RollerCoaster Tycoon (and the other similar Tycoon games) had a distinct terrain style, something like this:

Basically, it’s a like a heightmap, except tiles can be extruded if the difference between neighbor heights is not the same. In the case of this terrain, a tile is a collection of four distinct points on the terrain.

In my implementation, I have a basic **Tile** object which has a few properties:

**topLeft**,**topRight**,**bottomLeft**,**bottomRight**: Absolute heights of the tile. These are clamped so all values are -/+ one of the other.**flat**,**edge**: An index into a tile set representing the type of tile rendered. The tile set stores properties like texture and color.

And a map (or **Stage** in my case) is a collection of these tiles. A 4 × 4 map is thus equivalent to an 8 × 8 heightmap. The biggest different is when the heights of neighbor points diverge, the tile appears extruded and a wall/edge is generated (see image above).

The triangulation process is simple enough. The tiles can be triangulated easily enough: in my case, I form two triangles: (topLeft, topRight, bottomRight) and (topLeft, bottomRight, bottomLeft). The edges, however, are a bit trickier.

Here’s a sample that generates the vertices for a left edge:

local function getLeftVertices(tile, neighbor)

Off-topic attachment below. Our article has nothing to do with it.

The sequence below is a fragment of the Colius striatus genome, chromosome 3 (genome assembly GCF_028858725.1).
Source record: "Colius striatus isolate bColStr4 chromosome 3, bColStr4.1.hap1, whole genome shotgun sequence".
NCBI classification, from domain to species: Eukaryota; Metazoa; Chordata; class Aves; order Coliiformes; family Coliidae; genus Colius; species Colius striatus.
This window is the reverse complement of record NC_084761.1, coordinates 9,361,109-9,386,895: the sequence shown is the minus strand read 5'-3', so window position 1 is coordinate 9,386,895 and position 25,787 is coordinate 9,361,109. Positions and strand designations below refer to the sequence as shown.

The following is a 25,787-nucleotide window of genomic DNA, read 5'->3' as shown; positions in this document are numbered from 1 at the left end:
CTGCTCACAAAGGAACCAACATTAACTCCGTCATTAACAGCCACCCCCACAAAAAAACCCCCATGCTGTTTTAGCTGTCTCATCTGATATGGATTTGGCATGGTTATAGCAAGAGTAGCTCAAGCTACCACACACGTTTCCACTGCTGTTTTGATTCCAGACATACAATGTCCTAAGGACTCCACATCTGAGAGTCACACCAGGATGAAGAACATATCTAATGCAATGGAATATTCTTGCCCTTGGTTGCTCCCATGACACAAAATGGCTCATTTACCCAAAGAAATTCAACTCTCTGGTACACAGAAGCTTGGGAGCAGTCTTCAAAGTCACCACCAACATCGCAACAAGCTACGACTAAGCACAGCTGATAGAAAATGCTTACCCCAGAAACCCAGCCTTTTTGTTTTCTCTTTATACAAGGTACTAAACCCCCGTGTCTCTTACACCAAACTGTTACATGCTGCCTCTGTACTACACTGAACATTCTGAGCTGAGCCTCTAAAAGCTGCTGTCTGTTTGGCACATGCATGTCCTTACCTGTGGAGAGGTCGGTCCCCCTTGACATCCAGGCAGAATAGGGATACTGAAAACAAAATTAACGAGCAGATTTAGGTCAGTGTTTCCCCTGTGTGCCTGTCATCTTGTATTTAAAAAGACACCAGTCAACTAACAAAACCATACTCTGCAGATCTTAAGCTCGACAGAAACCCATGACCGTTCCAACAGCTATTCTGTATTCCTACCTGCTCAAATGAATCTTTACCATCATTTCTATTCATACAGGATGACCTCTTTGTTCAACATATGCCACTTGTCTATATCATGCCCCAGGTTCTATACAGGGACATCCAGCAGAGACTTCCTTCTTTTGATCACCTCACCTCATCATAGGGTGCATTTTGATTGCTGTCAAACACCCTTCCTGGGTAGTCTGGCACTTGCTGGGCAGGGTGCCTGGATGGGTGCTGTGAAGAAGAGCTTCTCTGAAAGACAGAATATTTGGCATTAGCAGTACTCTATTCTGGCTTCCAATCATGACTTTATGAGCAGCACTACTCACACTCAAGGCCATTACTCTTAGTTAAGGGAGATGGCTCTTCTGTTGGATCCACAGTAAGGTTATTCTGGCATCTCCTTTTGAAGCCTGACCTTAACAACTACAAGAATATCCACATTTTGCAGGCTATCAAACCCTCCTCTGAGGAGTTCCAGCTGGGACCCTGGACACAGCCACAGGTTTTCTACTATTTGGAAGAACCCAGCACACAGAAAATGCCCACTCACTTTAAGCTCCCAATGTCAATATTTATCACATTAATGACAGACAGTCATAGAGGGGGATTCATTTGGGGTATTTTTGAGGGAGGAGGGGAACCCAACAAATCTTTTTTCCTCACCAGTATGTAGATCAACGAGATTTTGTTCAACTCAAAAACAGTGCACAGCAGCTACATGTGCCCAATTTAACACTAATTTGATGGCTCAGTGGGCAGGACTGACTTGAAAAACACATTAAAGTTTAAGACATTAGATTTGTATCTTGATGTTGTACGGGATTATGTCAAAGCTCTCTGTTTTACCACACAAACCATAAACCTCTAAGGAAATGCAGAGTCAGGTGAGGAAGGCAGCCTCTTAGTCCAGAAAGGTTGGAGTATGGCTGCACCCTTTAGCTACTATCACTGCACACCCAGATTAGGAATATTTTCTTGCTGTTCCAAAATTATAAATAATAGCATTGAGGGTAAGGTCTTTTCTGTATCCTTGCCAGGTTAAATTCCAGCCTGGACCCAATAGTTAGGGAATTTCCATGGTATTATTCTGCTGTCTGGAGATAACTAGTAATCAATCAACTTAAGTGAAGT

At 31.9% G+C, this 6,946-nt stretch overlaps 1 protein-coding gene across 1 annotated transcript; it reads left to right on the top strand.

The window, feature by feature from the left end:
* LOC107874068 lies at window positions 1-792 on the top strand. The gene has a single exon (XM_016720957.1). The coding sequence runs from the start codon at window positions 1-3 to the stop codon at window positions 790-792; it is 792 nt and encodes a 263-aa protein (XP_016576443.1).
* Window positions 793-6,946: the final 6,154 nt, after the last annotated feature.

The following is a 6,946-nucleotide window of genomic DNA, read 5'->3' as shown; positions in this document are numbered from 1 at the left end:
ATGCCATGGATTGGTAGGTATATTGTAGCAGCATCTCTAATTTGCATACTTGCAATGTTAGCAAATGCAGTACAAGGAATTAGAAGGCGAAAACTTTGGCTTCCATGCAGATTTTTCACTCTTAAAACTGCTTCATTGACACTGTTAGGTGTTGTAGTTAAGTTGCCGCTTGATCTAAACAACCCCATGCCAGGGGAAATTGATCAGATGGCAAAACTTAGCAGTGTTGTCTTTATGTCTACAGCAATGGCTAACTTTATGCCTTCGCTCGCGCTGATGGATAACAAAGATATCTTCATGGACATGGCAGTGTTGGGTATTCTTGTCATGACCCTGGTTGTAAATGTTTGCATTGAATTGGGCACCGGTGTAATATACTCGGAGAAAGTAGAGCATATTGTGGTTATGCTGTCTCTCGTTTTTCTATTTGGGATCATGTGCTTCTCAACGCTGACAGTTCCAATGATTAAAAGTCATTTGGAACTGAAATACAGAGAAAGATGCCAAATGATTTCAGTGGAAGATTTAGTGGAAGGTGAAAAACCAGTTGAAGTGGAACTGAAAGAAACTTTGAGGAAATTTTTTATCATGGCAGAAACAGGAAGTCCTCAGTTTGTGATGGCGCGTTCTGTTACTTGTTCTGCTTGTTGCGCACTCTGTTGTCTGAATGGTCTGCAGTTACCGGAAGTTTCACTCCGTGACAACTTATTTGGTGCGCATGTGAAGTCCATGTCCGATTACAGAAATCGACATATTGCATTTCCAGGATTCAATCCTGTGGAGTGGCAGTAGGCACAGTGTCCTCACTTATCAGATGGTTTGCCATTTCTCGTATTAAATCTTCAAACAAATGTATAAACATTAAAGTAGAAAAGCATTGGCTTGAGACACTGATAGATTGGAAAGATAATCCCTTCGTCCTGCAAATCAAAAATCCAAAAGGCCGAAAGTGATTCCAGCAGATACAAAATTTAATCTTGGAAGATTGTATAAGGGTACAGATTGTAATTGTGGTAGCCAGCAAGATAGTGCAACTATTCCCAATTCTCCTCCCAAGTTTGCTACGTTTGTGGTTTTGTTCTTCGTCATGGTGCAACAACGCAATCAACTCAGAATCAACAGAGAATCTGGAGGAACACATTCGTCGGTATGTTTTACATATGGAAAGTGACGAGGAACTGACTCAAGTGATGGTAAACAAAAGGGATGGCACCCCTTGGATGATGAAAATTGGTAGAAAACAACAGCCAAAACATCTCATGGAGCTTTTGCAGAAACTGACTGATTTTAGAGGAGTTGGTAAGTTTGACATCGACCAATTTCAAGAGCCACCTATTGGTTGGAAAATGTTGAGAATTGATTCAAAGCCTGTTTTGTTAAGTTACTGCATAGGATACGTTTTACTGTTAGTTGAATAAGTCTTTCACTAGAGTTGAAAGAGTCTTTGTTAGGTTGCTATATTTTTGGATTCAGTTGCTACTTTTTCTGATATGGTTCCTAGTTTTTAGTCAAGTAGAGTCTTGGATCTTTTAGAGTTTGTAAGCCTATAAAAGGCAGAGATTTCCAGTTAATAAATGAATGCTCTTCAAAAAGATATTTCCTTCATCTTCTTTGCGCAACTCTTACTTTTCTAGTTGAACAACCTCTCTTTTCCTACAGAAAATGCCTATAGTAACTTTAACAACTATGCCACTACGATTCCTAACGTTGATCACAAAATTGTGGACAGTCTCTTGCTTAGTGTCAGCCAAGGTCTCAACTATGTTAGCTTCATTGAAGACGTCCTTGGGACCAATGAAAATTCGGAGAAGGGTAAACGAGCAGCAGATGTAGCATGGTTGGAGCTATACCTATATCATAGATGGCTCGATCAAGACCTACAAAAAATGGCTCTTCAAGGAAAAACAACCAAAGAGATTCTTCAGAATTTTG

local tileRef1 = tile.topLeft
local tileRef2 = tile.bottomLeft
local neighborRef1 = neighbor.topRight
local neighborRef2 = neighbor.bottomRight
local difference1 = tileRef1 – neighborRef1
local difference2 = tileRef2 – neighborRef2

```
local t
if difference1 >= 1 and difference2 >= 1 then
t = {
Vector(-1, tileRef1, -1),
Vector(-1, tileRef2, 1),
Vector(-1, neighborRef2, 1),
Vector(-1, tileRef1, -1),
Vector(-1, neighborRef2, 1),
Vector(-1, neighborRef1, -1)
}
elseif difference1 >= 1 then
t = {
Vector(-1, tileRef1, -1),
Vector(-1, tileRef2, 1),
Vector(-1, neighborRef1, -1)
}
elseif difference2 >= 1 then
t = {
Vector(-1, tileRef2, 1),
Vector(-1, neighborRef2, 1),
Vector(-1, tileRef1, -1)
}
end
return t, Vector(-1, 0, 0), Vector(0, 0, 1)
```

Essentially, the logic is: if both reference points (e.g., tile’s topLeft and neighbor’s topRight) are separated by more than 1 unit, it’s considered separate and a triangle needs to be added. There’s three cases: both corners are separate, the first corner is separate, and the second corner is separate.

Of course, we could just brute-force it and add 0-area triangles, but what’s the fun in that? :)

The logic for the other edges are the same, just rotated. I couldn’t think of a nicer way of handling it without creating some weird metafunctions, so I just hardcoded the four permutations (left, right, top, bottom).

(Note: Units are rounded to the nearest integer, so fractional elevations aren’t allowed).

In the end, it creates something nice: